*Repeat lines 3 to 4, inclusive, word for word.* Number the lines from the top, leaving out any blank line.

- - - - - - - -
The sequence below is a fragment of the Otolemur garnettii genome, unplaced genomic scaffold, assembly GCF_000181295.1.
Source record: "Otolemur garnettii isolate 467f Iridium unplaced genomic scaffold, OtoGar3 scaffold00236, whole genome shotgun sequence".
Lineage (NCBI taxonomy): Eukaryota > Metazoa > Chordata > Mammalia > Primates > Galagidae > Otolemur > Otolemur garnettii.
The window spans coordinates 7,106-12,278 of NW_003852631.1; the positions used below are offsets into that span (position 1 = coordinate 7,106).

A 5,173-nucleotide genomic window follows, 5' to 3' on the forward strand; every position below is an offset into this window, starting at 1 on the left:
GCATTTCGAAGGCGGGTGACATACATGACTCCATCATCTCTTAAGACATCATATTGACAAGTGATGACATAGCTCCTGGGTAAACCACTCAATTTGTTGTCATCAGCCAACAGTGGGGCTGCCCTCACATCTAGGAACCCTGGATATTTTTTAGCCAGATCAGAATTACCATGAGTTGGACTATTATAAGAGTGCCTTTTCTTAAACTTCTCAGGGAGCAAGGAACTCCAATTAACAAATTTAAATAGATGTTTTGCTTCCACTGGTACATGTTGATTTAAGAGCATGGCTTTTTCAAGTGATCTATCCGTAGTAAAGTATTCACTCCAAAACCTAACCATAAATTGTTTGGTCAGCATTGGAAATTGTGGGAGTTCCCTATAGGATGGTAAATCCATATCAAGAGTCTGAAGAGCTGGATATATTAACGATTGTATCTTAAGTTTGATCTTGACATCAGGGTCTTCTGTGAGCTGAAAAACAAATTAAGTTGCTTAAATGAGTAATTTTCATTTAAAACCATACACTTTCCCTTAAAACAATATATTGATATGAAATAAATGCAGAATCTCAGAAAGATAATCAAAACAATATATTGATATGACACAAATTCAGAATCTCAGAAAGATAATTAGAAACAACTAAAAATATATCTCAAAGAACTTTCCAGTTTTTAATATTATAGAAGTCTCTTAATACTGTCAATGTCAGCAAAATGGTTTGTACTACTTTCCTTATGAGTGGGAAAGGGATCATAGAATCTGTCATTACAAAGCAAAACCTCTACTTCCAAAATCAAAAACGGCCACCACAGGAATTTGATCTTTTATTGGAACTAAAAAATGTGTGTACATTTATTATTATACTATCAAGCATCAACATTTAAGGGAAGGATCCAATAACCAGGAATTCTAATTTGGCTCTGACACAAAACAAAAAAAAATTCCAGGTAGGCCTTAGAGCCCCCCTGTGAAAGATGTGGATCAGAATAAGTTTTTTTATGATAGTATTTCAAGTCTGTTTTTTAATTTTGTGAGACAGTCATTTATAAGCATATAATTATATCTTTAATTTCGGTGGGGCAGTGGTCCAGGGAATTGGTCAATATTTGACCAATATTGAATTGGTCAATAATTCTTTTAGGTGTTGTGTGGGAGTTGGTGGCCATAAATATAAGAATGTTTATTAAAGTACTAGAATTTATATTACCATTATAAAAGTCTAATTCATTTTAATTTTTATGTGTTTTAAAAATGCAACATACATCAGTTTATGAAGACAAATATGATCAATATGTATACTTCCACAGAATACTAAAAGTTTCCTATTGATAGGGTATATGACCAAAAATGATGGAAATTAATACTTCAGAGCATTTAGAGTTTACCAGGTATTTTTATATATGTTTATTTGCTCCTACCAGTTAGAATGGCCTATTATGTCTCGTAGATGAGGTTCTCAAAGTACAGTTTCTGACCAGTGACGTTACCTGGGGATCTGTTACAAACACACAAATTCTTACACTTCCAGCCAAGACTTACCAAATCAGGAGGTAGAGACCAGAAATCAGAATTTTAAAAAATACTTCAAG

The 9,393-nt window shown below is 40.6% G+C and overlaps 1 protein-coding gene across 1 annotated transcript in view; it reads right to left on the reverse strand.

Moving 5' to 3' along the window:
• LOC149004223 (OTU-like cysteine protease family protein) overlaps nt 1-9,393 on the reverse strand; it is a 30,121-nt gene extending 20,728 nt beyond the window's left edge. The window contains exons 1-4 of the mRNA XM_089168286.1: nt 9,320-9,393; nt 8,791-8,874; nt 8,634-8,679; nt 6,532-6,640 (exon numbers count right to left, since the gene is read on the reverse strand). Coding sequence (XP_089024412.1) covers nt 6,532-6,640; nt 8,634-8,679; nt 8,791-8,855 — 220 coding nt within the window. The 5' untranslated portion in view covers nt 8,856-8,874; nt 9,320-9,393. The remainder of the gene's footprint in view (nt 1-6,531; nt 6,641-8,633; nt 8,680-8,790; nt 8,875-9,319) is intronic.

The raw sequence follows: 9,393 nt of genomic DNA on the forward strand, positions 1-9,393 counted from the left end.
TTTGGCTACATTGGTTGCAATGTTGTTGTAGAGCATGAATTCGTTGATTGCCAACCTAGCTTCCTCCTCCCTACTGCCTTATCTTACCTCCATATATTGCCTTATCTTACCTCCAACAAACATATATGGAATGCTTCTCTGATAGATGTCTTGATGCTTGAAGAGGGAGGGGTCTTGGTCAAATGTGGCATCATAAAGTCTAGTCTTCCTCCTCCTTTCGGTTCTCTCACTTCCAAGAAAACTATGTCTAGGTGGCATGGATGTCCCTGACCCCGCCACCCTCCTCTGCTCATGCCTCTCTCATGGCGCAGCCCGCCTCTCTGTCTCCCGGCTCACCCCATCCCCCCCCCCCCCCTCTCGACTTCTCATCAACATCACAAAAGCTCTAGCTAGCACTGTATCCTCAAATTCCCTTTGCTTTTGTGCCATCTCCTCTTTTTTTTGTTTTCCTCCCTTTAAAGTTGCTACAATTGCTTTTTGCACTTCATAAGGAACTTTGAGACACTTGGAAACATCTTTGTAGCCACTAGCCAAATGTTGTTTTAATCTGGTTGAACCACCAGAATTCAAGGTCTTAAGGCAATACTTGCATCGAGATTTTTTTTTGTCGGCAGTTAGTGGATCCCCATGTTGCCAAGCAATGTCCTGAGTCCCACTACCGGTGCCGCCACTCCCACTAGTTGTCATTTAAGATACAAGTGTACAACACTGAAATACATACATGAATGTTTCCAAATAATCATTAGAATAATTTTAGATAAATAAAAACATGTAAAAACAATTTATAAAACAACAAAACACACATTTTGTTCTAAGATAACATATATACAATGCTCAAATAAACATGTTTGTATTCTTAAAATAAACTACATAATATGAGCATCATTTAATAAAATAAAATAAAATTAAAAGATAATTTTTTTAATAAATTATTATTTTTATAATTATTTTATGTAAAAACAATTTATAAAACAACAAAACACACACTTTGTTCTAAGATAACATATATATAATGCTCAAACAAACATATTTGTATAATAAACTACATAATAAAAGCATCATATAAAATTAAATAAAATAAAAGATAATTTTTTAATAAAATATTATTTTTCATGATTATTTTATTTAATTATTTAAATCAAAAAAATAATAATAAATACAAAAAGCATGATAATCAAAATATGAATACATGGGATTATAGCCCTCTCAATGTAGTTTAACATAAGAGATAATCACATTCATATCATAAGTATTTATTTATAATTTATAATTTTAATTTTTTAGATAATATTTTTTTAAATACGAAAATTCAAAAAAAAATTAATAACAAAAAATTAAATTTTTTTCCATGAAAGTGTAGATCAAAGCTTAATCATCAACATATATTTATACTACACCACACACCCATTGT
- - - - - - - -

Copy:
Lineage (NCBI taxonomy): Eukaryota > Metazoa > Chordata > Mammalia > Primates > Galagidae > Otolemur > Otolemur garnettii.
The window spans coordinates 7,106-12,278 of NW_003852631.1; the positions used below are offsets into that span (position 1 = coordinate 7,106).